Alexander Efros, Quantum Dot Expert, Speaks Out on Technology’s Milestones and PotentialShare open/close
For those with questions about the diverse ways in which Quantum dot breakthroughs are starting to change the technological landscape, the 2016 International Conference on Quantum Dots (QD2016) provided plenty of answers.
The event took place from May 22 to May 27 on Jeju Island, south of the Korean mainland, and was the ninth event of its kind. QD2016 saw notable experts in a variety of fields (and hailing from some 30 countries) gather for the event.
One of their number, Dr. Alexander L. Efros of the US Naval Research Laboratory, is considered to be one of the world’s foremost Quantum dot scholars, and was a plenary speaker at QD2016 on May 25.
Efros’ presentation, which focused on the history of Quantum dot technology, its development and future possibilities, received a positive response from QD2016 attendees. Samsung Newsroom caught up with him after his lecture to speak about the past, present and future of Quantum dots.
Quantum Dots – Synthetic Wonders
The source of a good deal of manmade technologies can be traced back to natural phenomena. Scientists dreaming of flight, for instance, were doubtlessly inspired by the way birds fly. Quantum dots are in many ways similar, as they can be considered to be the closest thing there is to manmade atoms.
And Efros (pictured above) said, “Using these artificial particles, people can – in principal – create materials that do not occur naturally.”
He added, “Quantum dot technology advances mean that people can now dream of new solid state materials with properties that nature does not provide us with.”
As Efros notes, Quantum dot-related research has moved forward very quickly.
“Quantum dot technology is developing faster than ever,” said Efros. “Thousands of scientists and engineers are currently conducting research in this area. I believe we will achieve favorable outcomes in a large range of fields.”
Improved diagnostic medical devices and inexpensive solar cells, as well as better tunable LEDs, lasers and displays are just a few notable examples of the progress scientists have already made on this front, explains Efros.
Importance of the First Commercialization of Cadmium-Free Quantum Dots
Efros received his PhD in the former Soviet Union and, after spending some time in Germany, eventually settled in the United States in 1993.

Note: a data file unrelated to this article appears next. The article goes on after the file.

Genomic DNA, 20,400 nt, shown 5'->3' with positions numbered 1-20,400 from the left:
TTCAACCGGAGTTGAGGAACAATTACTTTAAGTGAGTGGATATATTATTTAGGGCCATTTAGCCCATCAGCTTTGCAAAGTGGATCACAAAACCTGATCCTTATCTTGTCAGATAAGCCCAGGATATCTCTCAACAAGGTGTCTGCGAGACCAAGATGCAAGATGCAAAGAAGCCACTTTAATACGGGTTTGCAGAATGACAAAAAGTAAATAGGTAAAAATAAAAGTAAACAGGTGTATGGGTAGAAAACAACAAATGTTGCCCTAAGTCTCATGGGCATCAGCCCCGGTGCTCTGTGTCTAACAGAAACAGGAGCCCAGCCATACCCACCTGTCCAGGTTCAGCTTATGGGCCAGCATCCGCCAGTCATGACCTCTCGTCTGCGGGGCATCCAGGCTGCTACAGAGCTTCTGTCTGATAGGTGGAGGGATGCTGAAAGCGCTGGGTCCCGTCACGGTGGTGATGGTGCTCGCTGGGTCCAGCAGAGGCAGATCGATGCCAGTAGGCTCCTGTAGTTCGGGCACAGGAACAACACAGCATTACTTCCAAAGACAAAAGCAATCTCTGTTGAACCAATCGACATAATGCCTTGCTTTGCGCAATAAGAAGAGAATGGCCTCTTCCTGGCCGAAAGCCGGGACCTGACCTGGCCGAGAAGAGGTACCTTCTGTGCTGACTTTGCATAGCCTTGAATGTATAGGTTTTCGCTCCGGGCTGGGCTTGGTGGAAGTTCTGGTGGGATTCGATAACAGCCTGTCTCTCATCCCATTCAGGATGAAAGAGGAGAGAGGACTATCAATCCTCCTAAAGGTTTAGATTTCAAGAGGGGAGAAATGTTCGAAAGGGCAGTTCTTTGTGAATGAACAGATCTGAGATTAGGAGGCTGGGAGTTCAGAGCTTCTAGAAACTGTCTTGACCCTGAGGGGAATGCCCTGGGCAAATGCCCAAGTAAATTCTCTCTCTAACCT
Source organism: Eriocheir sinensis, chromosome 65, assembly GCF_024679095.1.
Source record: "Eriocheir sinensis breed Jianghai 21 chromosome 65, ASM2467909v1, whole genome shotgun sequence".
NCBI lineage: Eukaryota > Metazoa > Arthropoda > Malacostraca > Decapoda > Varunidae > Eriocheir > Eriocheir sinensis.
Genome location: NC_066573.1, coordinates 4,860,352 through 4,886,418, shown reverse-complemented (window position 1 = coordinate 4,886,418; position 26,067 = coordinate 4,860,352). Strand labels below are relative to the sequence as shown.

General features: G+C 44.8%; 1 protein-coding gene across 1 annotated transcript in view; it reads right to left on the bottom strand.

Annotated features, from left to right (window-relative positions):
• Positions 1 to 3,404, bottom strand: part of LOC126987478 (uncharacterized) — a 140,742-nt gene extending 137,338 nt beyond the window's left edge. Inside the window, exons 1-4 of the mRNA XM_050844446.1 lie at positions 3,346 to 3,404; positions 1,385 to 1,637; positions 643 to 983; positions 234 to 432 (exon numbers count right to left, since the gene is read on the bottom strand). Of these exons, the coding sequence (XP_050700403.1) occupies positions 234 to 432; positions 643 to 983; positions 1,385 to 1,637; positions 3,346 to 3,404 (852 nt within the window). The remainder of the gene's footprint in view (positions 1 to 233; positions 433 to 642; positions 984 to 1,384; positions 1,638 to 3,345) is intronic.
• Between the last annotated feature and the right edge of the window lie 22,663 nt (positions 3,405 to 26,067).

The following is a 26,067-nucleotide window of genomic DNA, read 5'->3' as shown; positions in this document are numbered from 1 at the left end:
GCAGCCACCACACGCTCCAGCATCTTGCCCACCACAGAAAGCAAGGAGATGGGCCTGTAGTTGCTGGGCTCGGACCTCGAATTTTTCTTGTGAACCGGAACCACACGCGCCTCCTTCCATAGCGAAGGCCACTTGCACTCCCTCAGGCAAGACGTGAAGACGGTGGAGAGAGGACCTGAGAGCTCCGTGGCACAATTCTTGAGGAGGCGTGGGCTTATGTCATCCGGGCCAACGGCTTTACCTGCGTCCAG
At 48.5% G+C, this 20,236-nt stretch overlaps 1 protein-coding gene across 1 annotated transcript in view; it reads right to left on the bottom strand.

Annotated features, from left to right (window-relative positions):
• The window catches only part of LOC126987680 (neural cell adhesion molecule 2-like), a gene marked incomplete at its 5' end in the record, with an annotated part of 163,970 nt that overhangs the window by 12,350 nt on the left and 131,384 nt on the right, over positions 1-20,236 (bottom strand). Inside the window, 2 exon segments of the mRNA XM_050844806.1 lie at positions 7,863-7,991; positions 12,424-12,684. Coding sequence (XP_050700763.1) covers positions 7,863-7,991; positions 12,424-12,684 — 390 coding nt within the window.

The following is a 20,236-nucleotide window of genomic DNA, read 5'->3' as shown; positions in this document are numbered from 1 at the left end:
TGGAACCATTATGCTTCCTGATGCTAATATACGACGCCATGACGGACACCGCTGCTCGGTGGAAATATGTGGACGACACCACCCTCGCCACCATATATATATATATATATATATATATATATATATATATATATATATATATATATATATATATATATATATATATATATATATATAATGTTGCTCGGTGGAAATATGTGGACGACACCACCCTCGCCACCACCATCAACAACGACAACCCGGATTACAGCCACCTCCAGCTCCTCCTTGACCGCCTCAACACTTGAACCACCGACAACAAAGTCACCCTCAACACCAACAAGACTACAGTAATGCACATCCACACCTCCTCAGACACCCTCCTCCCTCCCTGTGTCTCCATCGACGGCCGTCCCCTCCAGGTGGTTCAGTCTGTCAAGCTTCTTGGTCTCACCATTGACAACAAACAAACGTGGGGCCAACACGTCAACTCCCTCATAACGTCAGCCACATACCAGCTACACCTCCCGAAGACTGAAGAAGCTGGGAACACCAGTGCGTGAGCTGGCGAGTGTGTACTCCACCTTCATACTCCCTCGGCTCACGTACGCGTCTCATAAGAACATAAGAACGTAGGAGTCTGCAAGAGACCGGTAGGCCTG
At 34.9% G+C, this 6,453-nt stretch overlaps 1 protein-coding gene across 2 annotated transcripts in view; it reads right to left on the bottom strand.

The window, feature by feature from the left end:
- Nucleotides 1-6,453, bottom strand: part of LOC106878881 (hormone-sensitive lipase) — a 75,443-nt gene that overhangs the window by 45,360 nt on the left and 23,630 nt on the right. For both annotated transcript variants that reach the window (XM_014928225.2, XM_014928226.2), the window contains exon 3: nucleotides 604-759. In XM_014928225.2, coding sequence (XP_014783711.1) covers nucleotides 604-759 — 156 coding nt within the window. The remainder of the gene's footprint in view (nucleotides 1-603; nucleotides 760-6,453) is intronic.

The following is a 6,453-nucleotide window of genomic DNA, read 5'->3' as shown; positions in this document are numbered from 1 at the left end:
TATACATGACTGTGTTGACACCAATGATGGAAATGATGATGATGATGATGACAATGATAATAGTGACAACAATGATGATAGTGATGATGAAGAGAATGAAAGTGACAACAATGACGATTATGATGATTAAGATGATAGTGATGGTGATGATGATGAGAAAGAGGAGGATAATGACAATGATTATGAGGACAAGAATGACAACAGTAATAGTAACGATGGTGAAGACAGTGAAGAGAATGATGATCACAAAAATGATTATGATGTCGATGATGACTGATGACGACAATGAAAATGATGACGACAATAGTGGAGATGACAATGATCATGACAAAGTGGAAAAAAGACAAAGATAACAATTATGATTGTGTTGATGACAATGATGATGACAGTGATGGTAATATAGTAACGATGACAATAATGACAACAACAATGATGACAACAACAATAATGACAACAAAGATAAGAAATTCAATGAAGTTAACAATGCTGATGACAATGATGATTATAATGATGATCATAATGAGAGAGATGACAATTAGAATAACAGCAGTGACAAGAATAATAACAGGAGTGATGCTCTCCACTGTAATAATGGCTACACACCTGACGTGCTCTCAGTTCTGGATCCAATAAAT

Having worked at the US Naval Research Laboratory for over twenty years, he is one of the world’s leading Quantum dot experts, and has been researching the technology for over three decades. Through his considerable efforts in the field, he has developed a strong attachment to Samsung Electronics’ recently released range of SUHD TVs, which feature cadmium-free Quantum dot displays.
Efros expressed delight when he first heard news that Samsung had applied Quantum dot technology to its SUHD TVs. He said, “I think the quality of colors you can experience on SUHD TVs is excellent. When I first saw the SUHD TVs, I realized that my research over the last 30 years had not been in vain.”
Since SUHD TV sets made their debut, Quantum dot-related research has been gathering momentum. Efros said, “Most forms of technology tend to hit a period of stagnation after a while, but now this technology has reached the stage of practical application, Quantum dots are garnering quite a lot of attention.”
Quantum dots have seemingly unlimited potential, not only in the display sector, but also for solar energy resources, medical equipment, LEDs, lasers and sensors. For now, however, SUHD TV is still something of a pioneer in terms of applied Quantum dot technology. For people like Efros, expectations about this technology’s potential continue to heighten.
* Last week in Jeju City, Korea, top scholars from around the world came together to share the latest on Quantum dot research at the 9th International Conference on Quantum Dots. Samsung, being the first in the world to commercialize cadmium-free Quantum dot technology with its SUHD TVs, also took part, sharing its experiences in Quantum dot research. This article is the first of a three-part series that highlights recent advancements in Quantum dot technology.